Mon | Aug 21, 2017

Learning from dedicated sessions

Published:Thursday | September 1, 2016 | 9:00 AMMel Cooke
Vybz Kartel
Alkaline
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There was a time when the sound systems played the Jamaican popular music which radio ignored, before ska became a respected classic Jamaican music genre and some of those who were are now honoured by the state, with capital letters behind their names, were dismissed as dirty maniacs.

Technology has wrought significant change on the sound system, as it is no longer standard that operators own their equipment and are responsible for getting it to venues where they are scheduled to play. While those still exist, there are also the independent operators, who carry around hard drives and laptops (hence the name 'pouchies'), plug into equipment that is already set up and play.

However, what has not changed is the sound system's function of playing music that does not get onto radio, even if it is mainly the raw versions of songs that breach broadcast regulations. With the now well- established criss-crossing of selectors between dancehall and radio, sound system performance and radio presentation are blurred in Jamaica already. Put it all together and you have a session like Strictly Addi (where only music by Vybz Kartel should be on the playlist and which went larger and louder on the beach this year)) and the upcoming Alka-Vybz session next weekend, where the selections will be from Alkaline and Vybz Kartel music catalogue.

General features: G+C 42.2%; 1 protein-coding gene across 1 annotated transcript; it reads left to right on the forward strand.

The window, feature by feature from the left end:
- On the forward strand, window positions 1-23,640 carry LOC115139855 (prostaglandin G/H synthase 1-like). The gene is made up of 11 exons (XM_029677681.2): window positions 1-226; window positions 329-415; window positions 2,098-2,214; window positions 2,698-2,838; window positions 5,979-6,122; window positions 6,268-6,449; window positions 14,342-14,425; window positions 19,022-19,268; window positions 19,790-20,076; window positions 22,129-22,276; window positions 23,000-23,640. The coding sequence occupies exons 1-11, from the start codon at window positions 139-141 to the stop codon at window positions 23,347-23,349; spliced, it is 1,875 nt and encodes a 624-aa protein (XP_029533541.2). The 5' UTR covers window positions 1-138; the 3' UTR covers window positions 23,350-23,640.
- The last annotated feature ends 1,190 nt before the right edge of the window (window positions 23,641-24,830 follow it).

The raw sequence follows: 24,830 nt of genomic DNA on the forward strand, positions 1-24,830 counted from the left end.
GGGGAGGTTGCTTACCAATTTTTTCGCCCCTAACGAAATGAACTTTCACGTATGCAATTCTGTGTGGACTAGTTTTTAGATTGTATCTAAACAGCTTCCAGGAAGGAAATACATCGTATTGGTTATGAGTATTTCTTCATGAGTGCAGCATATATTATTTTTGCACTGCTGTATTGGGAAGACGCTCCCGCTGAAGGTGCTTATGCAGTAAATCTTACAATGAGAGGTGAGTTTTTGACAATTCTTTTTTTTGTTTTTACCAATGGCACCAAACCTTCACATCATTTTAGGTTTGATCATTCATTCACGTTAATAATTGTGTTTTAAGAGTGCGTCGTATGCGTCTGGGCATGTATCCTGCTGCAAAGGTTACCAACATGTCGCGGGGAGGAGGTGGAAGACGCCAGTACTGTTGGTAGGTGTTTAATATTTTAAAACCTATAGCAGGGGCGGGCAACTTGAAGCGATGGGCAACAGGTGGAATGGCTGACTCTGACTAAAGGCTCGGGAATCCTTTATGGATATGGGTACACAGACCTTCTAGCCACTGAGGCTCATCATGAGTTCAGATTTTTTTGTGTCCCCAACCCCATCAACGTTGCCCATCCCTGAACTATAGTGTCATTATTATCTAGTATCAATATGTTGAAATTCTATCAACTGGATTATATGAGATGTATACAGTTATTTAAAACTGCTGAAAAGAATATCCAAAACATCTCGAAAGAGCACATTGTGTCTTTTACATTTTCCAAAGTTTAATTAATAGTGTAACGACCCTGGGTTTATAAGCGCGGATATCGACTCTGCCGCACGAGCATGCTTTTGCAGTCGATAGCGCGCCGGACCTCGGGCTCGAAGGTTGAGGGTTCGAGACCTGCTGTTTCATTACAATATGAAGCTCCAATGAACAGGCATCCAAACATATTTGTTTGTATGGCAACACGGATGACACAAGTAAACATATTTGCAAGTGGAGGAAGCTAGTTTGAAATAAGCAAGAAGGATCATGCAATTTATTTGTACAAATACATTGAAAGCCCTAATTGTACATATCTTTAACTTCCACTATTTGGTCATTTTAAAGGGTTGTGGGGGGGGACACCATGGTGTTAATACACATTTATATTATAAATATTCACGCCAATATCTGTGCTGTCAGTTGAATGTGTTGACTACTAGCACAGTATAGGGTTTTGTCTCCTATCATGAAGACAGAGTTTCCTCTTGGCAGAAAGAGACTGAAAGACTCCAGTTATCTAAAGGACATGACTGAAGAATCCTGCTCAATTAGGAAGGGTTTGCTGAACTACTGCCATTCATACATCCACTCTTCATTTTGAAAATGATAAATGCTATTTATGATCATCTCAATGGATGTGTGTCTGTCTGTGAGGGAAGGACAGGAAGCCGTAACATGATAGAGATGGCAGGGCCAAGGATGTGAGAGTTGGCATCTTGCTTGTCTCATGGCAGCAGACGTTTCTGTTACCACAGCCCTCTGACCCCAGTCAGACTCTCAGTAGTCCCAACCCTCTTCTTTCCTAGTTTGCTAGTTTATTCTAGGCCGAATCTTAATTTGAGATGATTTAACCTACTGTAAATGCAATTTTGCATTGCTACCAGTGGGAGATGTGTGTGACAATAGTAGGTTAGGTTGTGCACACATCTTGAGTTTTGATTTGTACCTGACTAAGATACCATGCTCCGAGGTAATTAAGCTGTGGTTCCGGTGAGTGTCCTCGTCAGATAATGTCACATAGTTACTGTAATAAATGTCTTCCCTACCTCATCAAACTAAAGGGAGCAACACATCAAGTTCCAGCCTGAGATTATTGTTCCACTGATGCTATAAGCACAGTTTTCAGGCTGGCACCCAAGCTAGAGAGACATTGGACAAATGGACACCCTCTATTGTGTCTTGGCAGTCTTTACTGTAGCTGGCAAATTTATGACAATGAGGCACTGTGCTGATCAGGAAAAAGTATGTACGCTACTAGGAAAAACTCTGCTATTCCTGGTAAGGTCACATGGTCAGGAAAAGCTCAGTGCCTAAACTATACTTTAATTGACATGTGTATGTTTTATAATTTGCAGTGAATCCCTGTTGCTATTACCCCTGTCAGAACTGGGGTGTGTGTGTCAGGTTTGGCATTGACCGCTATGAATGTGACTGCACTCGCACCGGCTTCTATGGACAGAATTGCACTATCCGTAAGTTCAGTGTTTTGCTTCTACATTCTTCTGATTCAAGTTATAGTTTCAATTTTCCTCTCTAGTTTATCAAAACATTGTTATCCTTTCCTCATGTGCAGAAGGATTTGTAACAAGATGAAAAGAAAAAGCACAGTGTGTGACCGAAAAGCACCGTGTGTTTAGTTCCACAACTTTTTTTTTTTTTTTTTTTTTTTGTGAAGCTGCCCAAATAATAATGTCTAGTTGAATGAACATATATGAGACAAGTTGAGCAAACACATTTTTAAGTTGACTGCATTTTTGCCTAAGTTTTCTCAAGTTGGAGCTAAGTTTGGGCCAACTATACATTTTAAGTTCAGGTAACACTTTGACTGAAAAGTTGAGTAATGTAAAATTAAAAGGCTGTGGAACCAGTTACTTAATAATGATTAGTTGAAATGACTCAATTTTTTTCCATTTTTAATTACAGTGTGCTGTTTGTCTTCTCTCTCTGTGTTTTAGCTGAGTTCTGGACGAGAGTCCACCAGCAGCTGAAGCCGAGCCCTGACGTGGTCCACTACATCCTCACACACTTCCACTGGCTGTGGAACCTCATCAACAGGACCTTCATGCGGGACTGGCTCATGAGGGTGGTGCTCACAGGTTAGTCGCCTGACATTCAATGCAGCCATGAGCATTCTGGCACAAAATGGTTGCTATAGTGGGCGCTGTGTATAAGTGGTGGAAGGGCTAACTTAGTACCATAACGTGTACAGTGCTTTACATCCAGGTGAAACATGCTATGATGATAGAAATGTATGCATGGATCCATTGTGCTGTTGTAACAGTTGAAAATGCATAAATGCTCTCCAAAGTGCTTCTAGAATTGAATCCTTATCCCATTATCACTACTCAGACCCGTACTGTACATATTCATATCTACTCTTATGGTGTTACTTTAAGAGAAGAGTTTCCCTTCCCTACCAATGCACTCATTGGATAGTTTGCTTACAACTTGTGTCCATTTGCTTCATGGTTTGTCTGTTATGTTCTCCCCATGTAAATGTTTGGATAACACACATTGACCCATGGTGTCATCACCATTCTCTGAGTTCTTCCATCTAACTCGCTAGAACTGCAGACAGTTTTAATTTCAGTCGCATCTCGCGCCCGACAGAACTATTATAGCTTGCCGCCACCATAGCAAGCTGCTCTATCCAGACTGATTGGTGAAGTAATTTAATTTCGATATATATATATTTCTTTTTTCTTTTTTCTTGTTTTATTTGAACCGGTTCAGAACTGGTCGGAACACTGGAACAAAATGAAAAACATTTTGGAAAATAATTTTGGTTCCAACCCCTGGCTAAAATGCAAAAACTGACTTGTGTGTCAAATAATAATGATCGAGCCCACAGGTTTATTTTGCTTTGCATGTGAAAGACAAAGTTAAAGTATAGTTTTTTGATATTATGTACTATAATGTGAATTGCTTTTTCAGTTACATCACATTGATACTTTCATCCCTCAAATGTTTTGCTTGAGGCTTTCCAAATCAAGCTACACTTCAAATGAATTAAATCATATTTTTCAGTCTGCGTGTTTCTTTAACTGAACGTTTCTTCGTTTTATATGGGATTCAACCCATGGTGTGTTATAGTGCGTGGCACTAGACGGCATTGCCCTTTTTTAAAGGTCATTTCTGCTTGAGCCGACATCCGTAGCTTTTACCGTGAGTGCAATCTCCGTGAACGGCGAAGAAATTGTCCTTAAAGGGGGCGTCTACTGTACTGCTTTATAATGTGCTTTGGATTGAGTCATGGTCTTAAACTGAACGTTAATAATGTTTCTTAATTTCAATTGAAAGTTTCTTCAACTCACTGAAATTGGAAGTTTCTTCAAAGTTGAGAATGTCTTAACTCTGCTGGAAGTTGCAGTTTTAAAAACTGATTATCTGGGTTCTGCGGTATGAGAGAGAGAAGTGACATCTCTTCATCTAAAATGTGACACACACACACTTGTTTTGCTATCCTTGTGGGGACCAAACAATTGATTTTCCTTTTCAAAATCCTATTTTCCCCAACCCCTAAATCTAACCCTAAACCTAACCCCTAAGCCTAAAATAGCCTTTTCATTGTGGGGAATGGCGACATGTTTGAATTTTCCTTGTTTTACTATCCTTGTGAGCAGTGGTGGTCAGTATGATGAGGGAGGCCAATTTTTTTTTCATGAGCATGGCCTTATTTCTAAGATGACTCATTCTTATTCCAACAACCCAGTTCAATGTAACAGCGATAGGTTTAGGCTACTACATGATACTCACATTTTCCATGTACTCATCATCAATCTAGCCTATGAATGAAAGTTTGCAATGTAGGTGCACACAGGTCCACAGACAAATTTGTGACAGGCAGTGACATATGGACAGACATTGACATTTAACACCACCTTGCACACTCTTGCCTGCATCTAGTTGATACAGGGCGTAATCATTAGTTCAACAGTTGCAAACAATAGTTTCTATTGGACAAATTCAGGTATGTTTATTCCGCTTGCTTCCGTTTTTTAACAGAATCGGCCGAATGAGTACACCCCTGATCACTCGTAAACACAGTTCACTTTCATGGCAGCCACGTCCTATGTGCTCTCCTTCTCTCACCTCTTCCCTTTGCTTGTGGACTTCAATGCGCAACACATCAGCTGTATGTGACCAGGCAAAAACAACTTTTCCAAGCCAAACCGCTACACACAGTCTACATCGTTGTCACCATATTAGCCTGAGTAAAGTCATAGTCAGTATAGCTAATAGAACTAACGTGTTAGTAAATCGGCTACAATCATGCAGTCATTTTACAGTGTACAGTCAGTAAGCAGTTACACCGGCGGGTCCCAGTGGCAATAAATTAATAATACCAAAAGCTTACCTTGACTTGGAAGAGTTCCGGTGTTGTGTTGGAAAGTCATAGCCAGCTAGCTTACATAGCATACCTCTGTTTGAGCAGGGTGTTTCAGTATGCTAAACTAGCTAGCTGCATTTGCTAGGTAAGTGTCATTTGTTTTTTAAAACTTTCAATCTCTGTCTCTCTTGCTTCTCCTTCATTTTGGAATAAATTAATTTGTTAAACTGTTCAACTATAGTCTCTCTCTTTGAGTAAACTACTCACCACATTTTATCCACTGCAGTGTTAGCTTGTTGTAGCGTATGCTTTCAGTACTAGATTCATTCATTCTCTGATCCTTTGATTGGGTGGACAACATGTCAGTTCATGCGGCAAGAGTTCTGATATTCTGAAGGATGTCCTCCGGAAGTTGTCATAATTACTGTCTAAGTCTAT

Not the preferred performers

 

With their physical presentation and lyrical content, Alkaline and Vybz Kartel (add murder conviction for him) are not the preferred performers for radio - at least, not in the entirety of their catalogues to the satisfaction of their dedicated supporters. So what does some entrepreneur do? See a need and fill it.

There have been many criticisms about dancehall, but in this case the latest genre of Jamaican popular music has something to teach the elders (and not inherently betters). The tail can and should wag the dog. Complaints about not valuing outstanding performers from previous stages of Jamaican popular music are rife. So why not do what dancehall is doing and have sound system sessions dedicated to their music?

For example, it has proven difficult to maintain a Dennis Brown tribute concert, so why not have a D Brown tribute session, where only (or mostly) his music is played? The same for Jacob Miller, Freddie McGregor, Buju Banton, Luciano, Garnet Silk - add to the list, mix and match, and put on a dance.

The closest to this I have experienced is strictly Burning Spear's music after a staging of the Asante Adonai literary event in St Ann, which I enjoyed tremendously. I was not the only one.

Dancehall has something to teach the older folk, who would do well to learn and preserve the music which is important to them.

Melville.cooke@gleanerjm.com